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The Alchemy of Air: A Jewish Genius, a Doomed Tycoon, and the Scientific Discovery That Fed the World But Fueled the Rise of Hitlerby Thomas Hager
Synopses & Reviews
A sweeping history of tragic genius, cutting-edge science, and the discovery that changed billions of lives — including your own.
At the dawn of the twentieth century, humanity was facing global disaster. Mass starvation, long predicted for the fast-growing population, was about to become a reality. A call went out to the world's scientists to find a solution.
This is the story of the two enormously gifted, fatally flawed men who found it: the brilliant, self-important Fritz Haber and the reclusive, alcoholic Carl Bosch. Together they discovered a way to make bread out of air, built city-sized factories, controlled world markets, and saved millions of lives. Their invention continues to feed us today; without it, more than two billion people would starve.
But their epochal triumph came at a price we are still paying. The Haber-Bosch process was also used to make the gunpowder and high explosives that killed millions during the two world wars. Both men were vilified during their lives; both, disillusioned and disgraced, died tragically. Today we face the other unintended consequences of their discovery — massive nitrogen pollution and a growing pandemic of obesity.
The Alchemy of Air is the extraordinary, previously untold story of two master scientists who saved the world only to lose everything and of the unforseen results of a discovery that continues to shape our lives in the most fundamental and dramatic of ways.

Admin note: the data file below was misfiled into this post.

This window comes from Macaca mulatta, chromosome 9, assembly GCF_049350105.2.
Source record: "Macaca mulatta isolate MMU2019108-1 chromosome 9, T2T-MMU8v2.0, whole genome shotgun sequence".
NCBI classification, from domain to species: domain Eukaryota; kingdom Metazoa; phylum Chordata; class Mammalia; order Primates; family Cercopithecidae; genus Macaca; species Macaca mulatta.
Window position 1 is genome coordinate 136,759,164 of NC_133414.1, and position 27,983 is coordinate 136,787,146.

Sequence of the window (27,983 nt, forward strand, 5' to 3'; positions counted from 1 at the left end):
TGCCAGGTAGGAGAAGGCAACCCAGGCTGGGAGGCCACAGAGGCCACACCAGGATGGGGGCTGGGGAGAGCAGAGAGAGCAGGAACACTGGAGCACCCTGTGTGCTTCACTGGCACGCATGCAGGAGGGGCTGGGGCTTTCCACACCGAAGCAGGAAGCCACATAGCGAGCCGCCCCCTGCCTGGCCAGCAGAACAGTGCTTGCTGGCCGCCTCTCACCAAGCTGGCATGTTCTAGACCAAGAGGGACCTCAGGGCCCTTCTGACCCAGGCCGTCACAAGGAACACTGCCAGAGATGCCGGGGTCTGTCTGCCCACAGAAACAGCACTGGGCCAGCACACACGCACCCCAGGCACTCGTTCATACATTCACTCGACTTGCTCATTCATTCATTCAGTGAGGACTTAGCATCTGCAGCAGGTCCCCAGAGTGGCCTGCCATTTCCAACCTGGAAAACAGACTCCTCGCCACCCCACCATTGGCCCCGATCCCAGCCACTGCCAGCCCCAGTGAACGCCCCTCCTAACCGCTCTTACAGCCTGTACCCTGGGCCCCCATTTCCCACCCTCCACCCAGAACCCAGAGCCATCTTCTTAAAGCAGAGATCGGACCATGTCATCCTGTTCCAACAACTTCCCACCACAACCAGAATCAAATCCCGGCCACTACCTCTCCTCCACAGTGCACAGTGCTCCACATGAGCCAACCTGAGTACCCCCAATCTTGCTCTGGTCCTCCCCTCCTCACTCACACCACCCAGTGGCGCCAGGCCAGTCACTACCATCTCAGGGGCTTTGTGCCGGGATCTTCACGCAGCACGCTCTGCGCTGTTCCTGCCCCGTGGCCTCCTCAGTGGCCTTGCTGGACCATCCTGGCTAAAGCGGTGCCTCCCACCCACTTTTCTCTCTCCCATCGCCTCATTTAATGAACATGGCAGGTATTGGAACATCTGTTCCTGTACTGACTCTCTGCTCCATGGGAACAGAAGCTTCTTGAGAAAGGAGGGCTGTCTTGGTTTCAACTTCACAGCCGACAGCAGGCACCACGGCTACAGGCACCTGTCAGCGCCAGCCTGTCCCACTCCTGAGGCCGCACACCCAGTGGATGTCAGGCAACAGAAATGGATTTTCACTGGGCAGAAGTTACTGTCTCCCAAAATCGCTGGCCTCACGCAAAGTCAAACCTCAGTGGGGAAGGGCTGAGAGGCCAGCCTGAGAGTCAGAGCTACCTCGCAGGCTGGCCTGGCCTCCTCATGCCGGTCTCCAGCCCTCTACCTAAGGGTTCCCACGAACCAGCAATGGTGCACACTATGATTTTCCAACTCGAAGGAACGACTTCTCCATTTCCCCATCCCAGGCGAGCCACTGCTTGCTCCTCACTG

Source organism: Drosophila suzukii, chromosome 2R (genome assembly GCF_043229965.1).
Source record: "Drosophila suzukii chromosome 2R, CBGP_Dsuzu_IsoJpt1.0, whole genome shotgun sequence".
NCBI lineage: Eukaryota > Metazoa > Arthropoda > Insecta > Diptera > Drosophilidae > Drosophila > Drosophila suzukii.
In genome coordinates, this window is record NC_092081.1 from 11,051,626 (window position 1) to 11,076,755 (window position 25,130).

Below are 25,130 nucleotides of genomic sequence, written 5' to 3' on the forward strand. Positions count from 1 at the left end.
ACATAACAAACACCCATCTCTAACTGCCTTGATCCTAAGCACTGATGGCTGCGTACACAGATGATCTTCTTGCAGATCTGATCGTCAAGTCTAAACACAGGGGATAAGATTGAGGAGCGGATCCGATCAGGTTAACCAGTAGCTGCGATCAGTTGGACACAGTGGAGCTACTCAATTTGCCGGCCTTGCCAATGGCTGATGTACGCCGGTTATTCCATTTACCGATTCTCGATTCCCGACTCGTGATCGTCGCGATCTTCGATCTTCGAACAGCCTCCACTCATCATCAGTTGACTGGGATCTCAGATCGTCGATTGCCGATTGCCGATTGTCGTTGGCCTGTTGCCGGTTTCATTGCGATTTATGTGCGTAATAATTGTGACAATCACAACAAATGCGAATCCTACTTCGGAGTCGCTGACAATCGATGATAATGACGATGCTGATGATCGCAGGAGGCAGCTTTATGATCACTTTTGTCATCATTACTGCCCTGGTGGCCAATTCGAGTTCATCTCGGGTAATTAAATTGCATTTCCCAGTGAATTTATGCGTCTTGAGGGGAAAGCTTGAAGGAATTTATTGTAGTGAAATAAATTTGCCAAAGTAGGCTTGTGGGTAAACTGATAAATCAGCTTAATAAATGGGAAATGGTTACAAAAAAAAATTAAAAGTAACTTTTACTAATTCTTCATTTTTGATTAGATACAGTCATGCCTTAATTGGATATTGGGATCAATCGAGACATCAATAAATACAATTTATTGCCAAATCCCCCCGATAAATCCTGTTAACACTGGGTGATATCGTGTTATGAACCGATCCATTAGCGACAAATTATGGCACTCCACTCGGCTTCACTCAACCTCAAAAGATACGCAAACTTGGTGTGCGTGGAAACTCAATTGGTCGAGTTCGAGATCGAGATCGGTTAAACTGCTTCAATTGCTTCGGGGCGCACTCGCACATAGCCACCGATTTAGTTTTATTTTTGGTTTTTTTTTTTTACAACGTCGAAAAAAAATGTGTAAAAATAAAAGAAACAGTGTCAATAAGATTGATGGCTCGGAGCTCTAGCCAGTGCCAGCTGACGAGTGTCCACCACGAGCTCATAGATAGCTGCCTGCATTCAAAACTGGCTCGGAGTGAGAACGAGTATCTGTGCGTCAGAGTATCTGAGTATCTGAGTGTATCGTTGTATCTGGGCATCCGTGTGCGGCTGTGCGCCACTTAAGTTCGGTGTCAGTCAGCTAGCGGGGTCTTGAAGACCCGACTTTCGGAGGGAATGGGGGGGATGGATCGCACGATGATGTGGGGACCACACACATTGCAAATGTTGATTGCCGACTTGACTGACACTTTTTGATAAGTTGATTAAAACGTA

"Fixed nitrogen (which is immediately usable to plants) is essential in agriculture. Its rarity, as science writer Hager (The Demon Under the Microscope) shows, dramatically shaped the world and its politics. But by 1905, as Hager details, German chemist Fritz Haber discovered a process for transforming abundant air-borne nitrogen into ammonia, and Carl Bosch's ingenious engineering scaled Haber's benchtop chemistry into industrial processes to make fertilizer. But Hager's story is not only one of triumph, of how Haber and Bosch 'invented a way to turn air into bread,' earning a Nobel Prize and saving millions from starvation. This is also a story of irony and tragedy. First, life-saving nitrogen is also the main ingredient in explosives, and Hager cogently summarizes the Haber-Bosch process's critical role in both world wars. In addition, Hager illustrates Haber's extreme German patriotism and desperate wish to assimilate; shattered by the rise of Hitler, he became an outcast, abandoned even by his onetime colleague Bosch. It's unfortunate that Hager ends his fine book with only a brief look at the deleterious role of nitrogen on the environment. (Sept.)" Publishers Weekly (Copyright Reed Business Information, Inc.)